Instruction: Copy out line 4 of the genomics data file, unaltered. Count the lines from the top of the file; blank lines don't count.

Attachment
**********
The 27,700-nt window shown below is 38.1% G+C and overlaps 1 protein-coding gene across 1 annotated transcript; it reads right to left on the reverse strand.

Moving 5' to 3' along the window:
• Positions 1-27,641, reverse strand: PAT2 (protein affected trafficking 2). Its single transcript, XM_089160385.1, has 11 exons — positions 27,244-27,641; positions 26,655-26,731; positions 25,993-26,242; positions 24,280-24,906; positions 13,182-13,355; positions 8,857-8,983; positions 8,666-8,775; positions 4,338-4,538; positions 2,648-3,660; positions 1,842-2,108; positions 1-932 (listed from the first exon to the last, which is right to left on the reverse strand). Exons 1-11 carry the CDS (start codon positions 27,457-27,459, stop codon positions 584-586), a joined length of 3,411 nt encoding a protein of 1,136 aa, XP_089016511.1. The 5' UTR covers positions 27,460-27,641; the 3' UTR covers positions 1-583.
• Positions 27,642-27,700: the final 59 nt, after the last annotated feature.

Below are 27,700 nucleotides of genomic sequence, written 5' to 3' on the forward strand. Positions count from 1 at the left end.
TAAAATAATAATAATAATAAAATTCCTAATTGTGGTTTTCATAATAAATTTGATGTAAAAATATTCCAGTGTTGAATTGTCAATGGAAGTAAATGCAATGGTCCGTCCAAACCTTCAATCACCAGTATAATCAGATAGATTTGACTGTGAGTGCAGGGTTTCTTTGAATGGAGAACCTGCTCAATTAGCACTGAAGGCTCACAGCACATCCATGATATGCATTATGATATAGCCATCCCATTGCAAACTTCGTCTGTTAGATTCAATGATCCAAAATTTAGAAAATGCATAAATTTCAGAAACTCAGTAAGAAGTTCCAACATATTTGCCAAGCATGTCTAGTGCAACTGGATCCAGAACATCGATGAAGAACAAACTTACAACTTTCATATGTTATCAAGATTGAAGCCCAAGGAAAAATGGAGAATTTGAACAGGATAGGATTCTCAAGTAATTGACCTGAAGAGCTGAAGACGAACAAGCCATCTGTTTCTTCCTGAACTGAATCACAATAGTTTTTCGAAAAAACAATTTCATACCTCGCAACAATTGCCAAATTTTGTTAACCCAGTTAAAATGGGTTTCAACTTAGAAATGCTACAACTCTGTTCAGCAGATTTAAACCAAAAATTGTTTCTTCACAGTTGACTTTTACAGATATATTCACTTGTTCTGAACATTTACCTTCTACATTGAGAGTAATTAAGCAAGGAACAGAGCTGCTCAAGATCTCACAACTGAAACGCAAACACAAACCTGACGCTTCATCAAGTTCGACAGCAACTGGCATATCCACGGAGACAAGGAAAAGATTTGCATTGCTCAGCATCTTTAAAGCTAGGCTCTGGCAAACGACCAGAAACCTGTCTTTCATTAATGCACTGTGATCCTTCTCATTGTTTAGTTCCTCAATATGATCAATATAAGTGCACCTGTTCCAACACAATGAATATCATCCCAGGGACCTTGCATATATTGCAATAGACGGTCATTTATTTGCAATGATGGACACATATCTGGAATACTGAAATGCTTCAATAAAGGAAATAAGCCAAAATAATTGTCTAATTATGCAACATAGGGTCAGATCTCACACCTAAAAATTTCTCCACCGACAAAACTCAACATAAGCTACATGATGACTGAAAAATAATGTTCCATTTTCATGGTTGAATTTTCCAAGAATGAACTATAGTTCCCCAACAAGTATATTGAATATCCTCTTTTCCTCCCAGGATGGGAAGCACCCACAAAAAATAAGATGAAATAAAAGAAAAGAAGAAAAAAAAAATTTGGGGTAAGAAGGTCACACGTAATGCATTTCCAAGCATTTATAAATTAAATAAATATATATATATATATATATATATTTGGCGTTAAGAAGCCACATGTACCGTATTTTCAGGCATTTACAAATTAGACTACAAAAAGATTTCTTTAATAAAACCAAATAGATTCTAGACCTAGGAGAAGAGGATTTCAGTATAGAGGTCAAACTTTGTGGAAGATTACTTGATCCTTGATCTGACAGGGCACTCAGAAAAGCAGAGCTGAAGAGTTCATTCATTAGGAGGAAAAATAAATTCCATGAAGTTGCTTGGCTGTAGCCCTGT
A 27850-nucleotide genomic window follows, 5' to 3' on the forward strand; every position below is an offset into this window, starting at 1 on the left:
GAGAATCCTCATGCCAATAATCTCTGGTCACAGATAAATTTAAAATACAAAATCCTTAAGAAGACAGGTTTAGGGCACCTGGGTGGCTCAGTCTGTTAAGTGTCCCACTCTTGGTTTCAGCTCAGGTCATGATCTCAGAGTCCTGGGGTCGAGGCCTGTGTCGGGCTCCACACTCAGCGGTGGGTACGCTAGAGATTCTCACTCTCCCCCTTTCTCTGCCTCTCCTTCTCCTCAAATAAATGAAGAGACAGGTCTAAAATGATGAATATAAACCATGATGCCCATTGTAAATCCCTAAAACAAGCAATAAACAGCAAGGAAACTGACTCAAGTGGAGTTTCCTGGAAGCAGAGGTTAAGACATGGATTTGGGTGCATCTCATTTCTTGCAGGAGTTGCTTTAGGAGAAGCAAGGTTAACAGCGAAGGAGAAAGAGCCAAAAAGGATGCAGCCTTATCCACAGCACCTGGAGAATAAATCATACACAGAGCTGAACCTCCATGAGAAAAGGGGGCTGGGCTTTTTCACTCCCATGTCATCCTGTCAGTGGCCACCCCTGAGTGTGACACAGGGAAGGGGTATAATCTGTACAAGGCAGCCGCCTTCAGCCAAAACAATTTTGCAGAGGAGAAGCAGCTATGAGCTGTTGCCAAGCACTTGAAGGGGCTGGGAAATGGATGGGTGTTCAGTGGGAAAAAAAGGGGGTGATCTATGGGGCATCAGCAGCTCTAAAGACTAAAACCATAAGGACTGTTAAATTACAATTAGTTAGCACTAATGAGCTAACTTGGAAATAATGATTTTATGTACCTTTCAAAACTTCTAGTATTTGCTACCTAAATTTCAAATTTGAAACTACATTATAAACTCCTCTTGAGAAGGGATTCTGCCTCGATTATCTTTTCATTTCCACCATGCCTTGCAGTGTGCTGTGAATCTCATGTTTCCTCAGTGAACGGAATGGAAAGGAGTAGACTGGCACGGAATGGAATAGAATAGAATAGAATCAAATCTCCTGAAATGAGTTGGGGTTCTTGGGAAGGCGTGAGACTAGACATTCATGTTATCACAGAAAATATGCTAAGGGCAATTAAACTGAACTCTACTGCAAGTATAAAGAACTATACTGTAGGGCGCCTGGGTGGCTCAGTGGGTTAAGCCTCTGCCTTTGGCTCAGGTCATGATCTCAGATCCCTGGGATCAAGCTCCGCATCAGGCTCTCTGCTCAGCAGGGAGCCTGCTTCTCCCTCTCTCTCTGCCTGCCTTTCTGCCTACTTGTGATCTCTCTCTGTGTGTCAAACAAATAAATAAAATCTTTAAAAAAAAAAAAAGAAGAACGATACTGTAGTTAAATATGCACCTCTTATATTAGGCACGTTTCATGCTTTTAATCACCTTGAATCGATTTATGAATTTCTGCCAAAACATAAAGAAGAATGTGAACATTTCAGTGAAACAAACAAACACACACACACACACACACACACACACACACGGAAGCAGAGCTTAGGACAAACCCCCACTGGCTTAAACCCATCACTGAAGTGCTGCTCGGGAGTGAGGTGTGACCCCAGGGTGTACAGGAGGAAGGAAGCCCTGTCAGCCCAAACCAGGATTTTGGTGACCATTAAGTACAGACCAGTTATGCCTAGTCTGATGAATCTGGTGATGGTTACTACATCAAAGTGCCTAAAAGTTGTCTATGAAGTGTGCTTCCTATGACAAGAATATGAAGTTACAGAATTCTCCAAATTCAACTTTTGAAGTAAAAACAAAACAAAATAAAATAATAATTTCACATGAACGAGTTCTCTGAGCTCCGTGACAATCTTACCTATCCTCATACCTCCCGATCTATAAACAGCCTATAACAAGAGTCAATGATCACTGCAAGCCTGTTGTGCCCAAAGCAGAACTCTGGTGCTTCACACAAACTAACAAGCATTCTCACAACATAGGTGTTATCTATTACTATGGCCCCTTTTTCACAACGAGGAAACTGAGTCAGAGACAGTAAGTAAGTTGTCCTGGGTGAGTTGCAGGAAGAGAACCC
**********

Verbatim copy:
• Positions 27,642-27,700: the final 59 nt, after the last annotated feature.